I know my stories are very odd and they are most definitely weird and some of my nearest and dearest  have this look on their faces when they visit me and I know just KNOW they’ve read something I’ve written.

I don’t care because when I write I happen to have a very good time.

I laugh at the gross parts, the bad parts, the titles…you name it. I laugh when I write because I happen to enjoy what I’m doing. I also happen to take what I do very seriously.

Yes, I can hear it now ” sure you do Anita, sure you take writing seriously” Well, it’s true…so there.

There it is in all it’s glory…my travel list.

So I’m set.

What am I taking with me on this journey? What am I packing?

A sense of humor, that’s what I’m packing…and now here’s the ‘note’ I’m leaving on my door.

In the words of the magnificent Ruth Brown:














I’m packing…

5 12 2006

From the vast expanse of my prairie world lying cold and dormant under a sun which has slid far south. Shortened days give way to lengthened nights where people huddle indoors in heated rooms or beside hearths filled with flames. Wrapped in a quilt, I prepare for my journey.

In my traveling case I will put

a favorite hairbrush for the strokes that begin and end each day with the calming movement of hand and arm drawn over long tresses
a flannel nightgown
silk shirts and woolen pants and skirts
a hat
books, journal, a favorite pen
tea of many kinds: green for health; chamomile, mint, lemon, cinnamon spice for soothing companionship that suits time and mood
bits of fabric, trims, thread, needle, scissors to create a reflection of sights and insights

I’m sure I’ll think of more items as I mull this and plot my travel itinerary.


Day One – what’s a girl to pack?

5 12 2006

My Main Bag

Not just any bag will do – but a Doctor’s bag. Though, to be honest, it didn’t belong to a doctor, but a policeman. My great-grandfather, who was an agressive, abrupt R.C.M.P officer in the Prairies during most of the 20th century. He had entirely too much ego. But I should not speak ill of the dead.

On to better things. What’s a girl to pack?

1) pencils and a sketchbook.
2) a leather bound notebook, with ink and pen.
3) tea – ye Gods yes, must have tea. Early Grey, green, peppermint.
4) a very big hat, beige.
5) several books on GnosticismNotebook
6) salt, sugar and spices.
7) clothing – a decent dress, some (gasp!) pants, blouses, sweaters, socks, stockings, a very warm coat, leather gloves, etc.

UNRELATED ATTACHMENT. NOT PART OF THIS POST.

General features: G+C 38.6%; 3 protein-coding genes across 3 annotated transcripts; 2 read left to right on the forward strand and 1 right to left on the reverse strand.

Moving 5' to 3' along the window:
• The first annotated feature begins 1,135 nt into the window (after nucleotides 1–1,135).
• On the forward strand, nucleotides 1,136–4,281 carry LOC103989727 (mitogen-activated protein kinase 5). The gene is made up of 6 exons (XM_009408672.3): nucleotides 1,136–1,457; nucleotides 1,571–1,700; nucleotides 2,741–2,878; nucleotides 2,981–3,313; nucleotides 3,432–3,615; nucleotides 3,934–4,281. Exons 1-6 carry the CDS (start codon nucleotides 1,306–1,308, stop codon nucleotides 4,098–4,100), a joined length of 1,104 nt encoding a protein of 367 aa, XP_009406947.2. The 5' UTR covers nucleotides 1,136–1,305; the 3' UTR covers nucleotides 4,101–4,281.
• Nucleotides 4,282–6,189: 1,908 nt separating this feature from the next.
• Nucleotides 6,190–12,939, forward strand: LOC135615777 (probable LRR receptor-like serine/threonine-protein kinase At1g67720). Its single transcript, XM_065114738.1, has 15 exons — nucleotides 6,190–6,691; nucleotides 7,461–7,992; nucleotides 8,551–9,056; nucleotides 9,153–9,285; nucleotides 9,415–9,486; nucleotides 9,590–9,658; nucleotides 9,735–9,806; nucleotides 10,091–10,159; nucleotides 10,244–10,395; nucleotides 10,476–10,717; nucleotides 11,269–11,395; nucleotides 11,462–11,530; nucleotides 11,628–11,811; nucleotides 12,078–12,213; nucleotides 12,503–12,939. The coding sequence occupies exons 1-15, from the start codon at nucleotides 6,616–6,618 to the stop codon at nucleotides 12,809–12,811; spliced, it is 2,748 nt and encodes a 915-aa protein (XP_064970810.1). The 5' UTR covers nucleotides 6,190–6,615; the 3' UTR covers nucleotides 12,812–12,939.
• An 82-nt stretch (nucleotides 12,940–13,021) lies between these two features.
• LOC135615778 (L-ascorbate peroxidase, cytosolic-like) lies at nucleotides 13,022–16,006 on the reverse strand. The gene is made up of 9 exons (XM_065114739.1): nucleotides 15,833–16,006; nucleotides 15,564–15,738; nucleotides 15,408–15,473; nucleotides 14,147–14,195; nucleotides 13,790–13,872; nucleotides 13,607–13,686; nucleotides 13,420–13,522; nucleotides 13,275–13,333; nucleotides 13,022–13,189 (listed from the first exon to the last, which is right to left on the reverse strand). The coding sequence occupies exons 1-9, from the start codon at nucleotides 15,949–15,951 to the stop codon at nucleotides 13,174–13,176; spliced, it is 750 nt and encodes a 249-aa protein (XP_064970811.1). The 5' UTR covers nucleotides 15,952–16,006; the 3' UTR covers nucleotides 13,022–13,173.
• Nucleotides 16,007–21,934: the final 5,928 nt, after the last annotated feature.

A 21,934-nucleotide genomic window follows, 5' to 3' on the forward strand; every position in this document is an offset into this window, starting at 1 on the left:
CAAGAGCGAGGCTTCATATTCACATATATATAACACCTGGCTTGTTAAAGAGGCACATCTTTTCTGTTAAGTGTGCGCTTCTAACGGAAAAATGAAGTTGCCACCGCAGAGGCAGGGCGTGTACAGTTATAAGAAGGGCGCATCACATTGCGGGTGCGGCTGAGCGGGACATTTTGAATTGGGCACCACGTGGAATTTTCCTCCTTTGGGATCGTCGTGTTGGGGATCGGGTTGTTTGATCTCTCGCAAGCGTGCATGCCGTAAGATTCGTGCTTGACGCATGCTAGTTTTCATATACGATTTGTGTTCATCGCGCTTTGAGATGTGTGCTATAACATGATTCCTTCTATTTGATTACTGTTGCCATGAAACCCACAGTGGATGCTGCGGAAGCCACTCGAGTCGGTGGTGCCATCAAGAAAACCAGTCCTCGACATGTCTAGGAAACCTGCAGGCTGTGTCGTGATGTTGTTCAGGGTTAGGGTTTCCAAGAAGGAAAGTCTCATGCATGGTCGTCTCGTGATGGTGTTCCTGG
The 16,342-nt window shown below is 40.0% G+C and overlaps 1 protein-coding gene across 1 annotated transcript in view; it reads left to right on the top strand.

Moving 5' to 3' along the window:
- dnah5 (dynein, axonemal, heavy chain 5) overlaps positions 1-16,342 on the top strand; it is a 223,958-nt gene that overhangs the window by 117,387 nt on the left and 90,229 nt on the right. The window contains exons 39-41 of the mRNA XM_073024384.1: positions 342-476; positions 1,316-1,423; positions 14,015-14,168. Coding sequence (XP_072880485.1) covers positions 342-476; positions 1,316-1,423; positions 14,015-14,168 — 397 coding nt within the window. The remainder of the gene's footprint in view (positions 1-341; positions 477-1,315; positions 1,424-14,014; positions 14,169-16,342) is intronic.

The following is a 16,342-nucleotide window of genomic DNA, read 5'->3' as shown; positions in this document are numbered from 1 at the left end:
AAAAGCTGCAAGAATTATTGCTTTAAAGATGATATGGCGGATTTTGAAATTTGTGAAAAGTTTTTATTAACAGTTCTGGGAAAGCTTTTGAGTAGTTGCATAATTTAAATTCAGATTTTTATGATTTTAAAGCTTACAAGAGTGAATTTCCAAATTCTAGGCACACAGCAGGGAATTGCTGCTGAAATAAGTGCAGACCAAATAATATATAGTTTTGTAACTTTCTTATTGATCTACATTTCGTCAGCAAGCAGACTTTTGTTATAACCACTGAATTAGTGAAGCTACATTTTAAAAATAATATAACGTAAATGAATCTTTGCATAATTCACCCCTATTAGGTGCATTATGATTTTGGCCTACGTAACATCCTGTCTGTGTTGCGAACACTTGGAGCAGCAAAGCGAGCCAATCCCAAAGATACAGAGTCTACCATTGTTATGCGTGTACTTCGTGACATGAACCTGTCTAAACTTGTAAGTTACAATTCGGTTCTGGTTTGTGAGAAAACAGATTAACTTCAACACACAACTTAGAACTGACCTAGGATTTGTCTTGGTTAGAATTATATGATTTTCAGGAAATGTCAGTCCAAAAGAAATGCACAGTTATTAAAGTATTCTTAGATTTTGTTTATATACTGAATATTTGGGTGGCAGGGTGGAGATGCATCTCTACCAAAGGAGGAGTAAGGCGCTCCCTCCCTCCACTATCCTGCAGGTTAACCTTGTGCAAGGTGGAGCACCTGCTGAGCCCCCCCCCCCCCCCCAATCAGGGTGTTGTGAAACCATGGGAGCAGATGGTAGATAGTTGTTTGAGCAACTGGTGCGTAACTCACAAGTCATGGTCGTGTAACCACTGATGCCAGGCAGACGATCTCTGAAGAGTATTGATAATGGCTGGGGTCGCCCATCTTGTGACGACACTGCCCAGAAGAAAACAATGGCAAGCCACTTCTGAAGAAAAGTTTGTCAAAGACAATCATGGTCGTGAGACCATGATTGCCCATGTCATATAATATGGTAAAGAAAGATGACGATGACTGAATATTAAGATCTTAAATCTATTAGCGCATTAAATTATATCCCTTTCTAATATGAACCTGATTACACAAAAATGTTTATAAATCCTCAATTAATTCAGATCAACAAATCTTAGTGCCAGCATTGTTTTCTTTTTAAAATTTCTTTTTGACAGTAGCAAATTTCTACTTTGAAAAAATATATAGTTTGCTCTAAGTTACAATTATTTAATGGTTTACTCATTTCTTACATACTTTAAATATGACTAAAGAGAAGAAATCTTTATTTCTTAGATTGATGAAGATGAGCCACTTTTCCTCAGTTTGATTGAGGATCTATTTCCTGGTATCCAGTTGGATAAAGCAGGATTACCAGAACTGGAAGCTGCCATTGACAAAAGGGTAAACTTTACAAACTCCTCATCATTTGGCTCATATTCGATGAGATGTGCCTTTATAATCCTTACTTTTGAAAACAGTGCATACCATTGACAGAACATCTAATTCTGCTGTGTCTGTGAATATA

8) my blessed camera
9) sunglasses and sunscreen
10) a little ginger tincture for motion sickness
11) vitamins
12) a travel pillow, and travel towel
13) a mosquito net (“if you don’t believe in the power of one individual, you’ve never been in bed with a mosquito”)
14) passport and money
15) Swiss Army knife (with cork screw, of course)
16) compass and pocketwatch
17) waterbottle and travel cutlery
18) personal padlock (combination style)
19) cotton hankies
20) make-up and facial/toiletry needs
21) my Tarot cards

Beige bagNow, luggage labels were suggested. While I certainly love the look of them, and do collect them, for fun, I rarely use them – and never on my prized “hand-me-down” luggage from my great-grandparents. I will include some of these fun labels soon. I have stamps too.

Oh, and you must see this quaint “box” for my toiletries – to think, my great-grandmother used this for her many journeys…
I’m almost ready to head out. I must include a photo though, of what I have to face once I leave my front door. Brr! Must I really battle through this unexpected barrage of snow and ice just to make it out of the city?
snowy yard

until day 2,
the already weary WiccanGal

Preparing for the Big Day

5 12 2006

As a young woman I travelled with my parents nearly every year at Christmas. For six months we’d relive the excitement and fun of the previous trip but by the time summer arrived, waiting for the winter cruise listings became almost unbearable. So, one fine Sunday, usually at my mother’s suggestion, we’d get in the car, buy a box of donuts at a local shop, and head to Hoboken to see if any ships were berthed at the Holland America pier.

Sometimes we were lucky, the Nieuw Amsterdam, Rotterdam, or Statendam would be tied up and we’d watch as provisions were loaded, handsome Dutch officers hung over the rails or bounded down the gangways, and the ship swayed gently at the rising tide. Sailings were usually on Saturdays, so we rarely saw the ships leave. One time we arrived shortly before dusk and were treated to a beautiful sight. Sitting in the car, we watched as the sun set and lights began to twinkle on the Nieuw Amsterdam. “She’s as beautiful as a Christmas tree,” someone said and, at that moment, we knew that no matter what her itinerary, we’d be sailing on her for the holidays.

If the piers were deserted we’d drive over to the dry dock area to munch our donuts and gaze at rusty old freighters. It was a poor substitute, but just the sound of waves smacking the pilings and the smell of river water would conjure up images of foreign ports and exotic locales. We’d spend most of the time sitting in silence, each lost in a private daydream.

By mid-August or early September, Cruise Lines began to advertise their winter schedules. Again, Sunday was our day and we’d pour over the NY Times travel section searching for a trip we could afford, with just the right number of days, and ports that would set our hearts pounding, at first in the Carribean and later in South America and Europe.